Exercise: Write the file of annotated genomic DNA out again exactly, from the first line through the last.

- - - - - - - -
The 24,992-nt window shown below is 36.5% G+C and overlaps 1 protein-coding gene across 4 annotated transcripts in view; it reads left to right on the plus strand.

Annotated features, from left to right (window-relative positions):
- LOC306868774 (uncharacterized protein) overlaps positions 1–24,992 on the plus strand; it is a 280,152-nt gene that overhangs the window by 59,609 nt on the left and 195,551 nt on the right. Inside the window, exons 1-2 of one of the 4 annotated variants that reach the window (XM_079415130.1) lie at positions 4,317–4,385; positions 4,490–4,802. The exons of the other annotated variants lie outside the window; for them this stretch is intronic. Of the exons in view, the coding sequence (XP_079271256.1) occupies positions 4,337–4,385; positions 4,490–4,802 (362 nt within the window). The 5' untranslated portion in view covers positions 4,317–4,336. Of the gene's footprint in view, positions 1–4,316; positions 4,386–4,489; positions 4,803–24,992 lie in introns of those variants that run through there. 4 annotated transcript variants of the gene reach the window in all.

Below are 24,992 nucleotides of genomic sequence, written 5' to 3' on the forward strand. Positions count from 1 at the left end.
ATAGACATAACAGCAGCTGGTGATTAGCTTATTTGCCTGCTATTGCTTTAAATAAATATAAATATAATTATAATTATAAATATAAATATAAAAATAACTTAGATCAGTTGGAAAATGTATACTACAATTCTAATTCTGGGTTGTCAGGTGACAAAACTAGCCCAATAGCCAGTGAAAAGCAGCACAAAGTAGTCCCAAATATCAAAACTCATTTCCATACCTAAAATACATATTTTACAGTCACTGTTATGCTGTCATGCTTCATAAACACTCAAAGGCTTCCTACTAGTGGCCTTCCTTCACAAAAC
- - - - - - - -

The 24,992-nt window shown below is 36.5% G+C and overlaps 1 protein-coding gene across 4 annotated transcripts in view; it reads left to right on the plus strand.

Annotated features, from left to right (window-relative positions):
- LOC306868774 (uncharacterized protein) overlaps positions 1–24,992 on the plus strand; it is a 280,152-nt gene that overhangs the window by 59,609 nt on the left and 195,551 nt on the right. Inside the window, exons 1-2 of one of the 4 annotated variants that reach the window (XM_079415130.1) lie at positions 4,317–4,385; positions 4,490–4,802. The exons of the other annotated variants lie outside the window; for them this stretch is intronic. Of the exons in view, the coding sequence (XP_079271256.1) occupies positions 4,337–4,385; positions 4,490–4,802 (362 nt within the window). The 5' untranslated portion in view covers positions 4,317–4,336. Of the gene's footprint in view, positions 1–4,316; positions 4,386–4,489; positions 4,803–24,992 lie in introns of those variants that run through there. 4 annotated transcript variants of the gene reach the window in all.

Below are 24,992 nucleotides of genomic sequence, written 5' to 3' on the forward strand. Positions count from 1 at the left end.
ATAGACATAACAGCAGCTGGTGATTAGCTTATTTGCCTGCTATTGCTTTAAATAAATATAAATATAATTATAATTATAAATATAAATATAAAAATAACTTAGATCAGTTGGAAAATGTATACTACAATTCTAATTCTGGGTTGTCAGGTGACAAAACTAGCCCAATAGCCAGTGAAAAGCAGCACAAAGTAGTCCCAAATATCAAAACTCATTTCCATACCTAAAATACATATTTTACAGTCACTGTTATGCTGTCATGCTTCATAAACACTCAAAGGCTTCCTACTAGTGGCCTTCCTTCACAAAAC